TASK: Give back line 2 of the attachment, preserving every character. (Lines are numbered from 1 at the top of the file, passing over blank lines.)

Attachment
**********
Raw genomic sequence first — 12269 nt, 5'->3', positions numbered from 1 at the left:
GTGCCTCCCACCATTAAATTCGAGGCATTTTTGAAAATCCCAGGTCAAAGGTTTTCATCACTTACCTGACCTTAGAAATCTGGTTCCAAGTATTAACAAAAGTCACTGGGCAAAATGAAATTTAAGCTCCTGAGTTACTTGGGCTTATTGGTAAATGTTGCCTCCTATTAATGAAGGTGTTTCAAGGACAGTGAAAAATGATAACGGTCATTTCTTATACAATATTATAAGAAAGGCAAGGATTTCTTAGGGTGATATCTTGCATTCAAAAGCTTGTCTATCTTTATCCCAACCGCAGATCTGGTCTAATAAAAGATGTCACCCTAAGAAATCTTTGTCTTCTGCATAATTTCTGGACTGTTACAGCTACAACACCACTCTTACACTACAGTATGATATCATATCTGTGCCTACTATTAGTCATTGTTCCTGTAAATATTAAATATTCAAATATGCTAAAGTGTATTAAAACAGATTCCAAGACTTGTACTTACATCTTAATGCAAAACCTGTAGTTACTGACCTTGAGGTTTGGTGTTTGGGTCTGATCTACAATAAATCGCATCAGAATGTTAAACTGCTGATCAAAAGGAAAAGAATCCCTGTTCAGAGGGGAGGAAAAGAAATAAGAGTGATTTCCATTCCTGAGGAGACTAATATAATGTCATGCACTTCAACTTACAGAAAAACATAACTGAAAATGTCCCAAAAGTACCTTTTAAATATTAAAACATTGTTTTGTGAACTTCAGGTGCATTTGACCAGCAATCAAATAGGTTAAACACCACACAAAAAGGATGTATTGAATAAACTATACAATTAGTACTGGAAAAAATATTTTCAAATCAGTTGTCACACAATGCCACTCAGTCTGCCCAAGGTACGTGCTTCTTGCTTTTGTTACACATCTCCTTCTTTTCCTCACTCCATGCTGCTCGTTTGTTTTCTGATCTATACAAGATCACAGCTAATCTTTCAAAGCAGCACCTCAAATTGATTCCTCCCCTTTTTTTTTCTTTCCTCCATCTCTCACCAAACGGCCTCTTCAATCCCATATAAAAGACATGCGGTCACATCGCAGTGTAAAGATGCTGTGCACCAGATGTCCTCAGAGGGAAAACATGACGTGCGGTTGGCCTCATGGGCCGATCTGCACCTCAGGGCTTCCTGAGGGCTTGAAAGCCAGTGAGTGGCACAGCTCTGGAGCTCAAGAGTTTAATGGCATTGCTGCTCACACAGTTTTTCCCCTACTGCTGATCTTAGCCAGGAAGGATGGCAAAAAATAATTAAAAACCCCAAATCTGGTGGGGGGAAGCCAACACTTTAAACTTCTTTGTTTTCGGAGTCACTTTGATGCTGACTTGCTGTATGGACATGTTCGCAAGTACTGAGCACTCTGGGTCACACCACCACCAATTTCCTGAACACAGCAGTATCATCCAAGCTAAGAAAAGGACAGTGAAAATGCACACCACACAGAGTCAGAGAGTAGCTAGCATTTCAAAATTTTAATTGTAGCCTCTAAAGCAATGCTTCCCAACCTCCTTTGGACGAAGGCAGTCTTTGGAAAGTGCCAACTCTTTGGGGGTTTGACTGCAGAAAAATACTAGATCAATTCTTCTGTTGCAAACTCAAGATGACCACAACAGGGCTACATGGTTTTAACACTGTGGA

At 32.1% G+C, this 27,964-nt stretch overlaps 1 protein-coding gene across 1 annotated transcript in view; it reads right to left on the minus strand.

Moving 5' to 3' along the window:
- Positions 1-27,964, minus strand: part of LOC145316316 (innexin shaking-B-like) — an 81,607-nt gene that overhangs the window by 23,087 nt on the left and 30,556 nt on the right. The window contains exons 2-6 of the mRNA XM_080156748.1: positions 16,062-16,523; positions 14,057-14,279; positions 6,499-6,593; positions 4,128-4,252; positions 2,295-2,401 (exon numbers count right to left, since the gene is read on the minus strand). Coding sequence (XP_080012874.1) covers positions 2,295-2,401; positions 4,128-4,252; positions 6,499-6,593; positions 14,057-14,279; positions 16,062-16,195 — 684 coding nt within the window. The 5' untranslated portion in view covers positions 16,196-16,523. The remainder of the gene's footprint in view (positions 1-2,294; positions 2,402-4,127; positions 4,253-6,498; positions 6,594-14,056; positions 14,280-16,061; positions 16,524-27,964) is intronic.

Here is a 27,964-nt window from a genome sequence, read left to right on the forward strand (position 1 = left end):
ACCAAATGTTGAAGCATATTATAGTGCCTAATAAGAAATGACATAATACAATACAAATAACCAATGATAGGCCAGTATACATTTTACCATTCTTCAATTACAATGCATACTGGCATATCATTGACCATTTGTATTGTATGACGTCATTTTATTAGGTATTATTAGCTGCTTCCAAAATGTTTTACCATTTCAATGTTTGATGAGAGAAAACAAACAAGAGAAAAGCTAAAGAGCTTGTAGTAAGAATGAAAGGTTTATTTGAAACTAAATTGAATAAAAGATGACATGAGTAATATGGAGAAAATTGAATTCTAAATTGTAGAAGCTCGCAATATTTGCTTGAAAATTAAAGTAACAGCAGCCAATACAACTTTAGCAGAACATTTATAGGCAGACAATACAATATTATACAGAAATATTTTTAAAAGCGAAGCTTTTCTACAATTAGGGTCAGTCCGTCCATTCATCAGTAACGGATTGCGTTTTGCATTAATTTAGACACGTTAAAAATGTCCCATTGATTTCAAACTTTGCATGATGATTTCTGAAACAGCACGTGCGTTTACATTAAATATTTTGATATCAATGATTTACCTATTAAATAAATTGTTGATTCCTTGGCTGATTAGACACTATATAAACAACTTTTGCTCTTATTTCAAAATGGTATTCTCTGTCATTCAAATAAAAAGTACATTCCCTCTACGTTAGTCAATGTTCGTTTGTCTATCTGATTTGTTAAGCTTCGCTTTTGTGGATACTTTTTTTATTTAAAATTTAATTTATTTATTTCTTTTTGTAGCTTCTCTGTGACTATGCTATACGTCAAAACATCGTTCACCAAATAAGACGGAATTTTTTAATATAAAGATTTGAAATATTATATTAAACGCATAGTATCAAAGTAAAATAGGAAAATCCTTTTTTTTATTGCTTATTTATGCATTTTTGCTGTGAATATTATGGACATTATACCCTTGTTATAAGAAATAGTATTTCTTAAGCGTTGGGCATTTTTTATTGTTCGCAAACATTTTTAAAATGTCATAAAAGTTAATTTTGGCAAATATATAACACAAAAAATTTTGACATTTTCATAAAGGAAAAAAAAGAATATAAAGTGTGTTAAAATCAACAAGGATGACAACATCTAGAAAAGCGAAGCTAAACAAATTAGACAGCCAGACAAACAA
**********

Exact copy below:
GTGCCTCCCACCATTAAATTCGAGGCATTTTTGAAAATCCCAGGTCAAAGGTTTTCATCACTTACCTGACCTTAGAAATCTGGTTCCAAGTATTAACAAAAGTCACTGGGCAAAATGAAATTTAAGCTCCTGAGTTACTTGGGCTTATTGGTAAATGTTGCCTCCTATTAATGAAGGTGTTTCAAGGACAGTGAAAAATGATAACGGTCATTTCTTATACAATATTATAAGAAAGGCAAGGATTTCTTAGGGTGATATCTTGCATTCAAAAGCTTGTCTATCTTTATCCCAACCGCAGATCTGGTCTAATAAAAGATGTCACCCTAAGAAATCTTTGTCTTCTGCATAATTTCTGGACTGTTACAGCTACAACACCACTCTTACACTACAGTATGATATCATATCTGTGCCTACTATTAGTCATTGTTCCTGTAAATATTAAATATTCAAATATGCTAAAGTGTATTAAAACAGATTCCAAGACTTGTACTTACATCTTAATGCAAAACCTGTAGTTACTGACCTTGAGGTTTGGTGTTTGGGTCTGATCTACAATAAATCGCATCAGAATGTTAAACTGCTGATCAAAAGGAAAAGAATCCCTGTTCAGAGGGGAGGAAAAGAAATAAGAGTGATTTCCATTCCTGAGGAGACTAATATAATGTCATGCACTTCAACTTACAGAAAAACATAACTGAAAATGTCCCAAAAGTACCTTTTAAATATTAAAACATTGTTTTGTGAACTTCAGGTGCATTTGACCAGCAATCAAATAGGTTAAACACCACACAAAAAGGATGTATTGAATAAACTATACAATTAGTACTGGAAAAAATATTTTCAAATCAGTTGTCACACAATGCCACTCAGTCTGCCCAAGGTACGTGCTTCTTGCTTTTGTTACACATCTCCTTCTTTTCCTCACTCCATGCTGCTCGTTTGTTTTCTGATCTATACAAGATCACAGCTAATCTTTCAAAGCAGCACCTCAAATTGATTCCTCCCCTTTTTTTTTCTTTCCTCCATCTCTCACCAAACGGCCTCTTCAATCCCATATAAAAGACATGCGGTCACATCGCAGTGTAAAGATGCTGTGCACCAGATGTCCTCAGAGGGAAAACATGACGTGCGGTTGGCCTCATGGGCCGATCTGCACCTCAGGGCTTCCTGAGGGCTTGAAAGCCAGTGAGTGGCACAGCTCTGGAGCTCAAGAGTTTAATGGCATTGCTGCTCACACAGTTTTTCCCCTACTGCTGATCTTAGCCAGGAAGGATGGCAAAAAATAATTAAAAACCCCAAATCTGGTGGGGGGAAGCCAACACTTTAAACTTCTTTGTTTTCGGAGTCACTTTGATGCTGACTTGCTGTATGGACATGTTCGCAAGTACTGAGCACTCTGGGTCACACCACCACCAATTTCCTGAACACAGCAGTATCATCCAAGCTAAGAAAAGGACAGTGAAAATGCACACCACACAGAGTCAGAGAGTAGCTAGCATTTCAAAATTTTAATTGTAGCCTCTAAAGCAATGCTTCCCAACCTCCTTTGGACGAAGGCAGTCTTTGGAAAGTGCCAACTCTTTGGGGGTTTGACTGCAGAAAAATACTAGATCAATTCTTCTGTTGCAAACTCAAGATGACCACAACAGGGCTACATGGTTTTAACACTGTGGA